Last month, these enterprising editors attempted to delete the entire “Anti-Semitism in the Labour Party” page from the online encyclopedia. The ensuing debate over the prospect can be read here. The initial advocate for deletion called the entry “an attack page” that “lacks notability,” as though an outpouring of prejudice that caused nearly half of the Labour party’s own sitting politicians to denounce it was simply a slander served up by shadowy (presumably Jewish) smear artists. Other similarly inclined editors asserted that there should be no “Anti-Semitism in the Labour Party” page given that there was no parallel “Anti-Semitism in the Conservative Party” page, as though the solution to incomplete documentation of hate is to suppress that which has already been documented.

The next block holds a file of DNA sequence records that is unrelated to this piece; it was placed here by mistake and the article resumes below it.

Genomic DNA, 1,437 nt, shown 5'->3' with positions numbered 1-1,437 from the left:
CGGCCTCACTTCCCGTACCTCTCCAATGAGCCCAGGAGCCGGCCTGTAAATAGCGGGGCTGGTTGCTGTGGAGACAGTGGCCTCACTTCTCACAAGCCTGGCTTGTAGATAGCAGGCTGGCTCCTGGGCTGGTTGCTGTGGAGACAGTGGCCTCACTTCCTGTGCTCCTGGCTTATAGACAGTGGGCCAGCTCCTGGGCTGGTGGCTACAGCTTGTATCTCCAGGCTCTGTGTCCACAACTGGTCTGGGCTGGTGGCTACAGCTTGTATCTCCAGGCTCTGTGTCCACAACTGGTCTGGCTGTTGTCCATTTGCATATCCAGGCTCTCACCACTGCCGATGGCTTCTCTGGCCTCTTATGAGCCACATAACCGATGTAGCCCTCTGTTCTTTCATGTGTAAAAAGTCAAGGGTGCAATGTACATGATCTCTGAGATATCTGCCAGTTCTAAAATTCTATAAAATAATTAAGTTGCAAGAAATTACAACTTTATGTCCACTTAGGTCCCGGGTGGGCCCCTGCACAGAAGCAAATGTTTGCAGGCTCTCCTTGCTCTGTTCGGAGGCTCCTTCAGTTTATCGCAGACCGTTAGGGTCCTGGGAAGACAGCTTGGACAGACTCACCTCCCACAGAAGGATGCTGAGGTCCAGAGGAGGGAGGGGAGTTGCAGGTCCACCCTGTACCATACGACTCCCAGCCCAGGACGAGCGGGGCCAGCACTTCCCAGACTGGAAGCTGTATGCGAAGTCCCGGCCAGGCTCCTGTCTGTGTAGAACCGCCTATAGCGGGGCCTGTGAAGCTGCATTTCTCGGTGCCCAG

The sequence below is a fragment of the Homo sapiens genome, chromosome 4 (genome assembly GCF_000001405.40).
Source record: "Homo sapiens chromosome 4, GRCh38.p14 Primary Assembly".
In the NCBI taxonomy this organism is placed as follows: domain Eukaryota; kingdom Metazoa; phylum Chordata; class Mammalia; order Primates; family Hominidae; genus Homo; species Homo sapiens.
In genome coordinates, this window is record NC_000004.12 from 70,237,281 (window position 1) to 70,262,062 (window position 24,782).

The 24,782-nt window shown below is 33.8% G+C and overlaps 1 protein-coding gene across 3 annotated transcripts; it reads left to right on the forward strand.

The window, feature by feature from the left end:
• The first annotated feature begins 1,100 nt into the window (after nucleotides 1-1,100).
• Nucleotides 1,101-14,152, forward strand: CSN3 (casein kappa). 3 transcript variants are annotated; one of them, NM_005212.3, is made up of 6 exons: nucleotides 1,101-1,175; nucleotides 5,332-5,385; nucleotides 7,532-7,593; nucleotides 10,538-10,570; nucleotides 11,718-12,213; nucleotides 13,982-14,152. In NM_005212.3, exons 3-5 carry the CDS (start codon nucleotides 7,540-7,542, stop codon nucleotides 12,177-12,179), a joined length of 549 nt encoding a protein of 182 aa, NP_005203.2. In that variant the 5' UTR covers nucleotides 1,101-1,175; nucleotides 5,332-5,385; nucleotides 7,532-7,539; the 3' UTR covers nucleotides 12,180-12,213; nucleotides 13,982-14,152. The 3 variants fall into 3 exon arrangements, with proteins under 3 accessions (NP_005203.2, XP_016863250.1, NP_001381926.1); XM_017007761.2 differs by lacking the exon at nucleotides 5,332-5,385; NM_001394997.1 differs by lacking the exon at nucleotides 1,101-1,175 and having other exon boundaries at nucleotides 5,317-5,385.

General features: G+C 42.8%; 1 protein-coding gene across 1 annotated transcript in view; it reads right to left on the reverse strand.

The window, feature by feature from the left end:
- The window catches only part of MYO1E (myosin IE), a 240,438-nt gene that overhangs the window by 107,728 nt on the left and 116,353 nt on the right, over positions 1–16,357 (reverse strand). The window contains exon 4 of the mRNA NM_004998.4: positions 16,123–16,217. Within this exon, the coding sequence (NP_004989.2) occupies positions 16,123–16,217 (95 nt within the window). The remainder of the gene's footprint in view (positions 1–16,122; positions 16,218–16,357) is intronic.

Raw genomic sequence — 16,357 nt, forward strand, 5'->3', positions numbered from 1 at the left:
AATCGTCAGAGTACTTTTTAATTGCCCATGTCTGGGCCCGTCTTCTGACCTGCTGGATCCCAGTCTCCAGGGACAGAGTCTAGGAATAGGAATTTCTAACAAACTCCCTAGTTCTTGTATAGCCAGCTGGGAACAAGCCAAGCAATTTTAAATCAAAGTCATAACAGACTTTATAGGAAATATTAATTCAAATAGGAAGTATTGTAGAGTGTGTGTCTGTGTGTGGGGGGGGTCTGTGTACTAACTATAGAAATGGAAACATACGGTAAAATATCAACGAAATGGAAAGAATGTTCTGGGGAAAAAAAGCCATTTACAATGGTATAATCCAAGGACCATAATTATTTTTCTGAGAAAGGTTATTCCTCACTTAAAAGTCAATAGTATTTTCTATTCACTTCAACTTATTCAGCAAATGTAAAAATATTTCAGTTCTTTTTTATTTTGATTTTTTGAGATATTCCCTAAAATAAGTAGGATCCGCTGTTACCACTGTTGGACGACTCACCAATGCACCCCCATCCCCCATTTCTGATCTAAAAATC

To be sure, like many Wikipedia pages, this one could surely have used more citations, research, and polish. But that was clearly not what its critics had in mind. They did not want to remedy the page’s deficiencies, but to eliminate it entirely. Ultimately, the facts of the case won out, and no consensus was reached to delete the page. It remained published but in limbo.
Having failed to remove the evidence of Labour’s anti-Semitism outright, the activist editors moved instead to obfuscate it. A proposal was put forward to rename the page “Labour party (UK) antisemitism allegations,” thus casting doubt on the existence of this well-documented prejudice in the party. This effort, too, failed to achieve consensus after a lengthy debate. As of this writing, the “Anti-Semitism in the Labour party” page remains, though it will undoubtedly be assailed again by those who’d rather suppress awareness of prejudice in Corbyn’s Labour party than confront it.